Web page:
Michael Ignatieff has so far demonstrated no capacity to rewrite it on his own. Filling the Quebec intellectual vacuum at the top of the Liberal pyramid should be an absolute priority.


  
PM seeks Supreme Court's advice on constitutionality of plan to create national securities regulator

This reference comes at a time when sovereignty has been steadily running out of steam; it will be a test of the recent resilience of federalism in Quebec.


  
Ignatieff may not have dodged election bullet

It does not mean Conservative strategists will be burning the midnight oil to engineer their own defeat, but it does mean Stephen Harper has no cause to bend over backward to avoid an election


  

Parliamentary Calendar
Tuesday, March 31, 2015
HILL LIFE & PEOPLE SLIDESHOWS
A preview of Parliamentary precinct renos March 30, 2015

Photograph courtesy of Public Works
An artist's rendering of what the outside of the Sir John A. Macdonald building will look like when construction is complete. A new addition has been built, connected to the main heritage space by a glass atrium. Public Works says work wraps up this month, aside from a few finishing touches.
Photograph courtesy of Public Works
A cut-away view at the glass-walled atrium that will connect the historic Sir John A. Macdonald building space, formerly the Old Bank of Montreal building, to its annex addition.
Photograph courtesy of Public Works
An artist's rendering of the interior of the Sir John A. Macdonald building's historic space, which used to house bank tellers and will soon host special Parliamentary events.
Photograph courtesy of Public Works
A look at the multi-purpose room space that will be located in the new addition to the Sir John A. Macdonald building.
Photograph courtesy of Public Works
A digital overhead shot of the West Block as it will look after construction. The building’s courtyard is topped by a glass-domed roof.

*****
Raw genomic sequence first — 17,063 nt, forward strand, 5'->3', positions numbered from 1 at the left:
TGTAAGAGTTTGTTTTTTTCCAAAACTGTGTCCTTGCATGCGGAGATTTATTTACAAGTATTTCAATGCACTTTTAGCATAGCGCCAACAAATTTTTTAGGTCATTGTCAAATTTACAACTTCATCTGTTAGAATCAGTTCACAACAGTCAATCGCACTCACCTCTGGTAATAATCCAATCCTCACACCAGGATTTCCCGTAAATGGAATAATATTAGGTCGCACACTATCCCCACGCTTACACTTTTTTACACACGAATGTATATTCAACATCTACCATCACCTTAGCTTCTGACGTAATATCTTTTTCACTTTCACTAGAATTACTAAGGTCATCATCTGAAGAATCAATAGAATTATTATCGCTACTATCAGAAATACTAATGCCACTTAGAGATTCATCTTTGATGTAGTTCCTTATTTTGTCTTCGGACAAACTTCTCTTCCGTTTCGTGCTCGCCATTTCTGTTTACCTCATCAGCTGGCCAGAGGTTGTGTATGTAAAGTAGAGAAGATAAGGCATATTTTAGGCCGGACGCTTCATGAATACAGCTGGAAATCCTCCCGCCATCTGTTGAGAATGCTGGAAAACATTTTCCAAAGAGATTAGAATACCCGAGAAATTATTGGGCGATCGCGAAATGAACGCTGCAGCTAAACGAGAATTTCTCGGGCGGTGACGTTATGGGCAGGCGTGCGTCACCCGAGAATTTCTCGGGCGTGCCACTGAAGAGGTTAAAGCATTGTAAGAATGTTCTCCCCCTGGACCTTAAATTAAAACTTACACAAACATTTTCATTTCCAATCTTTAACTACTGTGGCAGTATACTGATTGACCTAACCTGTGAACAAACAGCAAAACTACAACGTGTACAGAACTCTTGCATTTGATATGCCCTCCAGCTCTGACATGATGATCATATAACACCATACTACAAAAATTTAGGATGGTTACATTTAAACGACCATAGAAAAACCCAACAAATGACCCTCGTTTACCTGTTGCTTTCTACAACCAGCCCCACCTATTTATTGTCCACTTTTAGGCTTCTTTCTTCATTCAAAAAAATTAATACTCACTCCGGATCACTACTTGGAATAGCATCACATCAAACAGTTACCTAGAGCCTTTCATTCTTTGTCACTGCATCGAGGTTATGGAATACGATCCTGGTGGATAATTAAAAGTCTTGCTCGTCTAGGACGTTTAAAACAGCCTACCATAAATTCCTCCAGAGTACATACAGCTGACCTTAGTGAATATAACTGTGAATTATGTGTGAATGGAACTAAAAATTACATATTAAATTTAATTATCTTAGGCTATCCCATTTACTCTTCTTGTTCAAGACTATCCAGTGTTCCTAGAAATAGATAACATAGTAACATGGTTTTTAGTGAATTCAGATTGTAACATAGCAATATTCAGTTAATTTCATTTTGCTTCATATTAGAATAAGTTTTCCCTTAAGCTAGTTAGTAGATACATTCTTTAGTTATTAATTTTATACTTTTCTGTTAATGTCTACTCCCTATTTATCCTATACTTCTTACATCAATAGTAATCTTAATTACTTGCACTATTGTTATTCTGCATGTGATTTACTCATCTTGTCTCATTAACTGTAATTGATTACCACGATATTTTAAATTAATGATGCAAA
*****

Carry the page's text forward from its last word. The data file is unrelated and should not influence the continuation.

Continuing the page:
Photograph courtesy of Public Works
The temporary House Chamber will be in an infill inside West Block’s courtyard, but MPs will be able to access the space without stepping outside, as the entire courtyard will be topped with a glass-domed roof.
Photograph courtesy of Public Works
An artist’s rendering of the inside of the temporary House Chamber to be located in West Block’s courtyard.
Photograph courtesy of Public Works
A rendering of a lobby area to be located near the West Block’s temporary House Chamber.
Photograph courtesy of Public Works
The House of Commons is set to add 30 new MPs after this year's election, meaning 30 new seats are needed in the Chamber. Pictured is a prototype of the new seating arrangement, which will be installed in the current Chamber after this year's election. West Block's temporary House Chamber will accommodate all 338 MPs.
Photograph by Public Works
A prototype of the new seating arrangement was set up in the House Chamber last year for some MPs to test out. Having theatre-style seats in the back two rows of the Chamber will allow 30 more MPs to sit in the current House Chamber.
Photograph courtesy of Public Works
A blueprint of plans for the West Block, including the temporary House Chamber, which will be converted to committee space when renovations to Centre Block are complete. Workers have to dig down about two storeys to build up a foundation to support this new addition.
Photograph courtesy of Public Works
West Block will have fully renovated committee rooms once complete, similar in appearance to this rendering.
Photograph courtesy of Public Works
A view of part of the Wellington Building’s lobby, set to include a green wall.
Photograph courtesy of Public Works
An artist’s drawing of a common space to be located in the Wellington Building.
Photograph courtesy of Public Works
An example of what the Wellington Building’s committee rooms will look like, of which there will be 10 total.

MICHAEL DE ADDER'S TAKE